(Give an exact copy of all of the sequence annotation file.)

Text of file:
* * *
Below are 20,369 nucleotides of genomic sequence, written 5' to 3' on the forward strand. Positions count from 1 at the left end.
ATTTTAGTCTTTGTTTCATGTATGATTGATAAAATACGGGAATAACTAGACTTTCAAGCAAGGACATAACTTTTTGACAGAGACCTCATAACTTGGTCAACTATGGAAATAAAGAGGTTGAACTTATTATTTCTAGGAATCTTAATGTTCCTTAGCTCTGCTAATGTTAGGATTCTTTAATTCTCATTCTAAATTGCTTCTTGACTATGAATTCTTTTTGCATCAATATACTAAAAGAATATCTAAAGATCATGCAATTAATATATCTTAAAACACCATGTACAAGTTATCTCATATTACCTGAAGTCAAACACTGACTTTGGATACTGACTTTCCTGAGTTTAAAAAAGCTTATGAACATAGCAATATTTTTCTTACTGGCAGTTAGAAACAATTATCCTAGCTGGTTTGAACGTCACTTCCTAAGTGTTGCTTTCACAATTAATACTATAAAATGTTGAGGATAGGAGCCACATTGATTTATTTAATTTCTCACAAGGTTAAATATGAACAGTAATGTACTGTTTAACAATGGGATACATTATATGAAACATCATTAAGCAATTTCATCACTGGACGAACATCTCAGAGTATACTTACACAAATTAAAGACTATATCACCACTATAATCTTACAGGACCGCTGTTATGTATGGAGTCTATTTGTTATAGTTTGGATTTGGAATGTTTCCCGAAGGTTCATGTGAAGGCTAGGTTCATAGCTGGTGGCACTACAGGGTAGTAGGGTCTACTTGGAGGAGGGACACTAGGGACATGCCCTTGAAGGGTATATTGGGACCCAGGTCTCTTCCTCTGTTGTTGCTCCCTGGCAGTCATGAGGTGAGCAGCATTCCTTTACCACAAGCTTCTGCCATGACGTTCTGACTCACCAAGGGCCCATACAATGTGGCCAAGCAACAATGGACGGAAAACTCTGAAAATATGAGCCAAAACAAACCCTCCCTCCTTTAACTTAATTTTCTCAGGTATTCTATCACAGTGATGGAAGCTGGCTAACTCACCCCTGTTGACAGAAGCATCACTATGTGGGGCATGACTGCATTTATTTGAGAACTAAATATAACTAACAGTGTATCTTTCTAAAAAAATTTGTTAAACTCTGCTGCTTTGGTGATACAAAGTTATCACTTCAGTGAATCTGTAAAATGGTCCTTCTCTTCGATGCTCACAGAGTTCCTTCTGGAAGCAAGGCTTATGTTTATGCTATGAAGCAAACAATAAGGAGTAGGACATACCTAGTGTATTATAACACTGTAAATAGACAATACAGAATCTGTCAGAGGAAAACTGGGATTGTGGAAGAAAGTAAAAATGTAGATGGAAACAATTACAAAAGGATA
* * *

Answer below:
Below are 20,369 nucleotides of genomic sequence, written 5' to 3' on the forward strand. Positions count from 1 at the left end.
ATTTTAGTCTTTGTTTCATGTATGATTGATAAAATACGGGAATAACTAGACTTTCAAGCAAGGACATAACTTTTTGACAGAGACCTCATAACTTGGTCAACTATGGAAATAAAGAGGTTGAACTTATTATTTCTAGGAATCTTAATGTTCCTTAGCTCTGCTAATGTTAGGATTCTTTAATTCTCATTCTAAATTGCTTCTTGACTATGAATTCTTTTTGCATCAATATACTAAAAGAATATCTAAAGATCATGCAATTAATATATCTTAAAACACCATGTACAAGTTATCTCATATTACCTGAAGTCAAACACTGACTTTGGATACTGACTTTCCTGAGTTTAAAAAAGCTTATGAACATAGCAATATTTTTCTTACTGGCAGTTAGAAACAATTATCCTAGCTGGTTTGAACGTCACTTCCTAAGTGTTGCTTTCACAATTAATACTATAAAATGTTGAGGATAGGAGCCACATTGATTTATTTAATTTCTCACAAGGTTAAATATGAACAGTAATGTACTGTTTAACAATGGGATACATTATATGAAACATCATTAAGCAATTTCATCACTGGACGAACATCTCAGAGTATACTTACACAAATTAAAGACTATATCACCACTATAATCTTACAGGACCGCTGTTATGTATGGAGTCTATTTGTTATAGTTTGGATTTGGAATGTTTCCCGAAGGTTCATGTGAAGGCTAGGTTCATAGCTGGTGGCACTACAGGGTAGTAGGGTCTACTTGGAGGAGGGACACTAGGGACATGCCCTTGAAGGGTATATTGGGACCCAGGTCTCTTCCTCTGTTGTTGCTCCCTGGCAGTCATGAGGTGAGCAGCATTCCTTTACCACAAGCTTCTGCCATGACGTTCTGACTCACCAAGGGCCCATACAATGTGGCCAAGCAACAATGGACGGAAAACTCTGAAAATATGAGCCAAAACAAACCCTCCCTCCTTTAACTTAATTTTCTCAGGTATTCTATCACAGTGATGGAAGCTGGCTAACTCACCCCTGTTGACAGAAGCATCACTATGTGGGGCATGACTGCATTTATTTGAGAACTAAATATAACTAACAGTGTATCTTTCTAAAAAAATTTGTTAAACTCTGCTGCTTTGGTGATACAAAGTTATCACTTCAGTGAATCTGTAAAATGGTCCTTCTCTTCGATGCTCACAGAGTTCCTTCTGGAAGCAAGGCTTATGTTTATGCTATGAAGCAAACAATAAGGAGTAGGACATACCTAGTGTATTATAACACTGTAAATAGACAATACAGAATCTGTCAGAGGAAAACTGGGATTGTGGAAGAAAGTAAAAATGTAGATGGAAACAATTACAAAAGGATA